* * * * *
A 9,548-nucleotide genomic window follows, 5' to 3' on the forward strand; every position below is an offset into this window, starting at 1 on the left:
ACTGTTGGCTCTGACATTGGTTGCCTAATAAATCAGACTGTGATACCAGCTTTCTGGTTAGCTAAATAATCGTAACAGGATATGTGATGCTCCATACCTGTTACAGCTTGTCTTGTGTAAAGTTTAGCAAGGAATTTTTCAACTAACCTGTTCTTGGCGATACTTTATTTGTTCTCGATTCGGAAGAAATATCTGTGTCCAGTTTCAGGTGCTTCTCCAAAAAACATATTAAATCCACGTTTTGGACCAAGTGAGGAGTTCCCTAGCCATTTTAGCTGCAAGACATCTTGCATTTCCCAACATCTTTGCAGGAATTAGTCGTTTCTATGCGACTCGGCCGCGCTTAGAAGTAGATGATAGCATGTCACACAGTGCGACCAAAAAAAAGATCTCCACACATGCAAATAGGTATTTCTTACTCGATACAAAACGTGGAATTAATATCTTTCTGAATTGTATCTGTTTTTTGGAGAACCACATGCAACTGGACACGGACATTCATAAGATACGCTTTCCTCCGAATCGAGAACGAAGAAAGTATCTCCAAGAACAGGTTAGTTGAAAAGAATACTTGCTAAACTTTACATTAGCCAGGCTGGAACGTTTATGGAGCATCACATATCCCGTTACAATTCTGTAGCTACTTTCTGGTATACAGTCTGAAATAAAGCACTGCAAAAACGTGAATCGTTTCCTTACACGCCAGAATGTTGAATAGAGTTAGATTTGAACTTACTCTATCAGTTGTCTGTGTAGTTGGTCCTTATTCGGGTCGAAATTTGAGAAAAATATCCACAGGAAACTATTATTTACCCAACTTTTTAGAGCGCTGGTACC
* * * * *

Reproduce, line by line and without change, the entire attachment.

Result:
A 9,548-nucleotide genomic window follows, 5' to 3' on the forward strand; every position below is an offset into this window, starting at 1 on the left:
ACTGTTGGCTCTGACATTGGTTGCCTAATAAATCAGACTGTGATACCAGCTTTCTGGTTAGCTAAATAATCGTAACAGGATATGTGATGCTCCATACCTGTTACAGCTTGTCTTGTGTAAAGTTTAGCAAGGAATTTTTCAACTAACCTGTTCTTGGCGATACTTTATTTGTTCTCGATTCGGAAGAAATATCTGTGTCCAGTTTCAGGTGCTTCTCCAAAAAACATATTAAATCCACGTTTTGGACCAAGTGAGGAGTTCCCTAGCCATTTTAGCTGCAAGACATCTTGCATTTCCCAACATCTTTGCAGGAATTAGTCGTTTCTATGCGACTCGGCCGCGCTTAGAAGTAGATGATAGCATGTCACACAGTGCGACCAAAAAAAAGATCTCCACACATGCAAATAGGTATTTCTTACTCGATACAAAACGTGGAATTAATATCTTTCTGAATTGTATCTGTTTTTTGGAGAACCACATGCAACTGGACACGGACATTCATAAGATACGCTTTCCTCCGAATCGAGAACGAAGAAAGTATCTCCAAGAACAGGTTAGTTGAAAAGAATACTTGCTAAACTTTACATTAGCCAGGCTGGAACGTTTATGGAGCATCACATATCCCGTTACAATTCTGTAGCTACTTTCTGGTATACAGTCTGAAATAAAGCACTGCAAAAACGTGAATCGTTTCCTTACACGCCAGAATGTTGAATAGAGTTAGATTTGAACTTACTCTATCAGTTGTCTGTGTAGTTGGTCCTTATTCGGGTCGAAATTTGAGAAAAATATCCACAGGAAACTATTATTTACCCAACTTTTTAGAGCGCTGGTACC